- Judge Davis will now be able to look into the motives behind New Bay's requests, and see that their motives that are solely financially based.
Apple Filed These Requests As well
You may be wondering the same thing that many other investors are. Is there any way Apple can be the force behind New Bay's requests since Apple has filed their own IPR of the '135 patents? Apple's requests fall outside the timeframe that allows them to file such requests (over one year since the complaint was filed). It seems odd then that Apple would request to join New Bay's IPR requests of the same patent.
Although we have no solid proof that Apple is behind New Bay's requests, the stars do align quite nicely in my personal opinion:
- New Bay files IPRs (not illegal) against VirnetX's patents even though New Bay does not have any businesses being infringed upon by VirnetX's technology. Note also that New Bay does not have the financial means to file the IPRs.
- New Bay's merits ($40 million) are indeed very strange, yet this has no bearing on Apple's decision to join New Bay in their proceedings.
- Apple's timeframe has fallen out of range to file IPRs so they attempt to join New Bay's proceedings.
What Are These IPRs Predicated On?
It is apparent that the market, as well as many people who have contacted me, are under the impression that New Bay is holding a gun to VirnetX's head. More importantly, it is also the mood that Apple has a grasp on weapon and will pull the trigger as well. Should VirnetX decline to pay New Bay the IPRs will invalidate their patents. Yet, if they do pay, then Apple will continue their newly-allowed IPR requests in their litigation in the Eastern District of Texas. These are some very big "what if" questions that need to be put into some perspective.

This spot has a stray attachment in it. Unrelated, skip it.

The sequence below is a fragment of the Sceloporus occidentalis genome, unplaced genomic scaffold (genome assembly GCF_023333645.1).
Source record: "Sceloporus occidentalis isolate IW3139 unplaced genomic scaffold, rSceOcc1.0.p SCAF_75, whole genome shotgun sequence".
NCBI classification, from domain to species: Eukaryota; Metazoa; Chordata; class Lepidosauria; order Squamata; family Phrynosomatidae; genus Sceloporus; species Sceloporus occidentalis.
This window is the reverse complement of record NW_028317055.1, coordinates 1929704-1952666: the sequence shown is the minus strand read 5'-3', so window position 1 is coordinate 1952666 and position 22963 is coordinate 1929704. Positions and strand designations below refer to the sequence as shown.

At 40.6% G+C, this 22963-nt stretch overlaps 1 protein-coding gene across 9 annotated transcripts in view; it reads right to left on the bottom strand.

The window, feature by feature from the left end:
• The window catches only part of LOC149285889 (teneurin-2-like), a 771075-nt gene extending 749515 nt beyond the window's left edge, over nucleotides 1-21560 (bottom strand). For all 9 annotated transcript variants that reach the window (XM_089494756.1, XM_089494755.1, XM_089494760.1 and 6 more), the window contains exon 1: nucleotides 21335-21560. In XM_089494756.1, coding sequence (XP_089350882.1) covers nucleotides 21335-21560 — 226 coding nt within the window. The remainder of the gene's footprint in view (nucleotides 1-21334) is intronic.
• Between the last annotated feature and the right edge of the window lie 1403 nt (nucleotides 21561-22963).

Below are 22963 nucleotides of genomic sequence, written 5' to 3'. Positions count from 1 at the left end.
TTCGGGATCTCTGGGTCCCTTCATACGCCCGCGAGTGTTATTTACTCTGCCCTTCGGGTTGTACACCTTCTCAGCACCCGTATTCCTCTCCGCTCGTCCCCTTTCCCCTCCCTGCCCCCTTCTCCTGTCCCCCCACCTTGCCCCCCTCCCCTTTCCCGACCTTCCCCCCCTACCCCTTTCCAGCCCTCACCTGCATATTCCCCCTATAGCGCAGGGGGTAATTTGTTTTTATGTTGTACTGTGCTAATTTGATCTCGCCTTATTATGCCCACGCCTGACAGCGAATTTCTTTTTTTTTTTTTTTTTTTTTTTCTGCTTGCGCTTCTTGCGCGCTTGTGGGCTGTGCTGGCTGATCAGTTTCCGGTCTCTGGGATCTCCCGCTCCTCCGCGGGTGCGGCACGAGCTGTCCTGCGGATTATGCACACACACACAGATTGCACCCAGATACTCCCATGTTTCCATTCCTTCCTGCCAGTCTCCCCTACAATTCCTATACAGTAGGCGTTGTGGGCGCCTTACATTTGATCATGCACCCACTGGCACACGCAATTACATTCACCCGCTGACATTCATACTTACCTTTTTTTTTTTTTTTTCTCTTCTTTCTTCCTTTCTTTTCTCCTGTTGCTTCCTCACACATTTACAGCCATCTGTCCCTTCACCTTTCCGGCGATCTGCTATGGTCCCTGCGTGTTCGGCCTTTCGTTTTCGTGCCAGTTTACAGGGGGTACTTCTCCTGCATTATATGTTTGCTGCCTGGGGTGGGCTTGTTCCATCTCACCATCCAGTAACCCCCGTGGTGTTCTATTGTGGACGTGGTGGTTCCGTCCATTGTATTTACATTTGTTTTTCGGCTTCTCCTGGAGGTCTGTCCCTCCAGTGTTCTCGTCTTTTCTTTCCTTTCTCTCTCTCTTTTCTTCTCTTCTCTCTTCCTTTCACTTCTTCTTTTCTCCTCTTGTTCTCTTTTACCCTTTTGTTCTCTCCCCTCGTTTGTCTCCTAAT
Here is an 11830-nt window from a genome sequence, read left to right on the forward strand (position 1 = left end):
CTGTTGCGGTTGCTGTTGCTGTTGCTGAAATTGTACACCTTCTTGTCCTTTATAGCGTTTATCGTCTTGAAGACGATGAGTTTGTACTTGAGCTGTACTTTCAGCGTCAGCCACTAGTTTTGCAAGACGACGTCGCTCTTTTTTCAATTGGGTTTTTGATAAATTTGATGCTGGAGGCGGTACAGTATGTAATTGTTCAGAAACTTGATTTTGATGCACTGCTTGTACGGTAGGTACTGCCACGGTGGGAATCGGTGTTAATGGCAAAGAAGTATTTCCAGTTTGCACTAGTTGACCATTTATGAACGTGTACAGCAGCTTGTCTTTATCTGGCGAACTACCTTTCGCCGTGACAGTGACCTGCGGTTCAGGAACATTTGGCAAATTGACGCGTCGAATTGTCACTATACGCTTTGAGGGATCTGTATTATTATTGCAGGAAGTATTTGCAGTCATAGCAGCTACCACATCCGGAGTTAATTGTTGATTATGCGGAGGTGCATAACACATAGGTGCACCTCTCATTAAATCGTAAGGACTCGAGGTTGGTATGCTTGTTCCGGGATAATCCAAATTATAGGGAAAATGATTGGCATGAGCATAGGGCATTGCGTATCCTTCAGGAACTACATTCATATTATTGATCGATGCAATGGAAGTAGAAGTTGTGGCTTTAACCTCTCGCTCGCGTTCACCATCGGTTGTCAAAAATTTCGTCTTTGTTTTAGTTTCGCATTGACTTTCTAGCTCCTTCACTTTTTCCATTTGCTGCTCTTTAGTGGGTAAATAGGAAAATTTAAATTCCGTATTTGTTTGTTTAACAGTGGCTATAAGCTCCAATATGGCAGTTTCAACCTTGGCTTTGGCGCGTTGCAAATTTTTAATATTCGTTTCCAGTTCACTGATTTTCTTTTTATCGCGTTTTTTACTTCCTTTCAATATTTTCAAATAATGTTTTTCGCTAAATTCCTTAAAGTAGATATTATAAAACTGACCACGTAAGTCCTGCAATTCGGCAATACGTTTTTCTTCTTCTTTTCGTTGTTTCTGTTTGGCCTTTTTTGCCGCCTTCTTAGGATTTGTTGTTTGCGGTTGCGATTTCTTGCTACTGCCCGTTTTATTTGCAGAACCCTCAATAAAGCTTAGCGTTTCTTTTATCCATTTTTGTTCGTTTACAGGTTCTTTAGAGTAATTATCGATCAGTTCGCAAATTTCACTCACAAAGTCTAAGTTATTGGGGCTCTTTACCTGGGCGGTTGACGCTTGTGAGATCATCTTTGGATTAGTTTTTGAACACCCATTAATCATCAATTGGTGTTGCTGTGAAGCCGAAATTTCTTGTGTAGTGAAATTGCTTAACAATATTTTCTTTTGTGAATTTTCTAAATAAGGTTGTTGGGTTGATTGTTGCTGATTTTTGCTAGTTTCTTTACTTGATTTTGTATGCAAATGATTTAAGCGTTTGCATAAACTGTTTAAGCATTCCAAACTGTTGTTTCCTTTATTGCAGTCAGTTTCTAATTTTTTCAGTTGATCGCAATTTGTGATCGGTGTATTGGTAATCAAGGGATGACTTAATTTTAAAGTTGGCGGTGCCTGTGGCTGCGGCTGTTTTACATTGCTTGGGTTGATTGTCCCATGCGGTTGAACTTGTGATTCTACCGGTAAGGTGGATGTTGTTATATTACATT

- If New Bay or Apple are successful in their IPR requests, Federal Court judges do not have to take this into account.
- As outlined in my other article, the IPR process will not be completed by the time Apple's appeal is completed. Apple filed their appeal on July 3, 2013 and this is a process that typically takes 12 to 14 months. An IPR takes 12 -18 months from the date it is accepted. Adding the two months' difference between July (Apple's appeal) and September (IPR requests), the IPR would not conclude for 14-20 months in total. At the low end there is a great chance that the IPRs will be concluded post Apple's appeal.
- New Bay's IPRs do not have a chance of succeeding. VirnetX outlines in its response that New Bay's petition "…proposes several defective claim constructions that do not represent the broadest reasonable interpretation of the claims in light of the specification". Also, New Bay bases their argument on grounds numbered 5-8 "… on a largely fictional description of Kiuchi (proposed prior art) that finds almost no support in Kiuchi Itself". New Bay included a diagram "… containing these fictitious functions and modules" and "None of these component is actually disclosed in Kiuchi." VirnetX proves that these grounds do not support the basis to institute an IPR because they are based on a fake description of Kiuchi and cites only Mr. Housley's declaration that also does not cite Kiuchi to support Mr. Housley's findings.
The Baxter Case: Federal Court vs. USTPO